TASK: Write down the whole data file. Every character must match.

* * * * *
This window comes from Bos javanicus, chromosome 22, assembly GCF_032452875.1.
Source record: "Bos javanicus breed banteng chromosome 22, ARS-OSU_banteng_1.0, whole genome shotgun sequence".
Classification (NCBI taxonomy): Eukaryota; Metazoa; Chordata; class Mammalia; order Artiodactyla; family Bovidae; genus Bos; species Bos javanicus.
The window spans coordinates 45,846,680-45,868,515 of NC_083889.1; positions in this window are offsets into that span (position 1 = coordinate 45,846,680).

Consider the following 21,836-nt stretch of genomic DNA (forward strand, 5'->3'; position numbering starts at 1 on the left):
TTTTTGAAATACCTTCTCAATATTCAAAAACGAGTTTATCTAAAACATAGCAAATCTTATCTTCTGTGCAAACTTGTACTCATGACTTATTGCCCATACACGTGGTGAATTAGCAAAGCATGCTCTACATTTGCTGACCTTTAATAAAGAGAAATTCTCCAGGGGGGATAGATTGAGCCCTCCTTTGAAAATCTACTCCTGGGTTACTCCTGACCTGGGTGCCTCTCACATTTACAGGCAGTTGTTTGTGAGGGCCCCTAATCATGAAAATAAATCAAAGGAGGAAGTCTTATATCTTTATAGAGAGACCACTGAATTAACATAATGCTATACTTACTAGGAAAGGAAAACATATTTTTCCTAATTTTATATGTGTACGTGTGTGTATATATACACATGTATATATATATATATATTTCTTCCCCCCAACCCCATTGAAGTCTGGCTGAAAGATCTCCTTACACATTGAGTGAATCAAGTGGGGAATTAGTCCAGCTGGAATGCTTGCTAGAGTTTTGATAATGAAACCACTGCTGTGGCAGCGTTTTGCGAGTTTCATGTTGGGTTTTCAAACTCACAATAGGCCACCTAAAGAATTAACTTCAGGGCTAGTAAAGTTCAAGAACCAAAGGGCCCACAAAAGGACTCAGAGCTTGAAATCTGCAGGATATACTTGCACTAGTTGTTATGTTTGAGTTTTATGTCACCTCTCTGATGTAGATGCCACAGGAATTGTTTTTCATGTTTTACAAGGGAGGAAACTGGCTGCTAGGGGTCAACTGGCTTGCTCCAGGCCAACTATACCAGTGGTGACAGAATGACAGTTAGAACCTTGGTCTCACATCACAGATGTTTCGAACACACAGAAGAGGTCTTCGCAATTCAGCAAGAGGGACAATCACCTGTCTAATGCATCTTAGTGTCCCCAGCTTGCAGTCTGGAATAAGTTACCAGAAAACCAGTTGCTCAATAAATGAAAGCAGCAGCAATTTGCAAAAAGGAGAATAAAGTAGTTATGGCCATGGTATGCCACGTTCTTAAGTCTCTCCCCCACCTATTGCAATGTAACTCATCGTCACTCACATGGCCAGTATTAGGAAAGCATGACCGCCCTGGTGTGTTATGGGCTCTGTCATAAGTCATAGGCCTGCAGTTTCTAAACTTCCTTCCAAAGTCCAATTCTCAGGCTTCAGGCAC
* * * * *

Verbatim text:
This window comes from Bos javanicus, chromosome 22, assembly GCF_032452875.1.
Source record: "Bos javanicus breed banteng chromosome 22, ARS-OSU_banteng_1.0, whole genome shotgun sequence".
Classification (NCBI taxonomy): Eukaryota; Metazoa; Chordata; class Mammalia; order Artiodactyla; family Bovidae; genus Bos; species Bos javanicus.
The window spans coordinates 45,846,680-45,868,515 of NC_083889.1; positions in this window are offsets into that span (position 1 = coordinate 45,846,680).

Consider the following 21,836-nt stretch of genomic DNA (forward strand, 5'->3'; position numbering starts at 1 on the left):
TTTTTGAAATACCTTCTCAATATTCAAAAACGAGTTTATCTAAAACATAGCAAATCTTATCTTCTGTGCAAACTTGTACTCATGACTTATTGCCCATACACGTGGTGAATTAGCAAAGCATGCTCTACATTTGCTGACCTTTAATAAAGAGAAATTCTCCAGGGGGGATAGATTGAGCCCTCCTTTGAAAATCTACTCCTGGGTTACTCCTGACCTGGGTGCCTCTCACATTTACAGGCAGTTGTTTGTGAGGGCCCCTAATCATGAAAATAAATCAAAGGAGGAAGTCTTATATCTTTATAGAGAGACCACTGAATTAACATAATGCTATACTTACTAGGAAAGGAAAACATATTTTTCCTAATTTTATATGTGTACGTGTGTGTATATATACACATGTATATATATATATATATTTCTTCCCCCCAACCCCATTGAAGTCTGGCTGAAAGATCTCCTTACACATTGAGTGAATCAAGTGGGGAATTAGTCCAGCTGGAATGCTTGCTAGAGTTTTGATAATGAAACCACTGCTGTGGCAGCGTTTTGCGAGTTTCATGTTGGGTTTTCAAACTCACAATAGGCCACCTAAAGAATTAACTTCAGGGCTAGTAAAGTTCAAGAACCAAAGGGCCCACAAAAGGACTCAGAGCTTGAAATCTGCAGGATATACTTGCACTAGTTGTTATGTTTGAGTTTTATGTCACCTCTCTGATGTAGATGCCACAGGAATTGTTTTTCATGTTTTACAAGGGAGGAAACTGGCTGCTAGGGGTCAACTGGCTTGCTCCAGGCCAACTATACCAGTGGTGACAGAATGACAGTTAGAACCTTGGTCTCACATCACAGATGTTTCGAACACACAGAAGAGGTCTTCGCAATTCAGCAAGAGGGACAATCACCTGTCTAATGCATCTTAGTGTCCCCAGCTTGCAGTCTGGAATAAGTTACCAGAAAACCAGTTGCTCAATAAATGAAAGCAGCAGCAATTTGCAAAAAGGAGAATAAAGTAGTTATGGCCATGGTATGCCACGTTCTTAAGTCTCTCCCCCACCTATTGCAATGTAACTCATCGTCACTCACATGGCCAGTATTAGGAAAGCATGACCGCCCTGGTGTGTTATGGGCTCTGTCATAAGTCATAGGCCTGCAGTTTCTAAACTTCCTTCCAAAGTCCAATTCTCAGGCTTCAGGCAC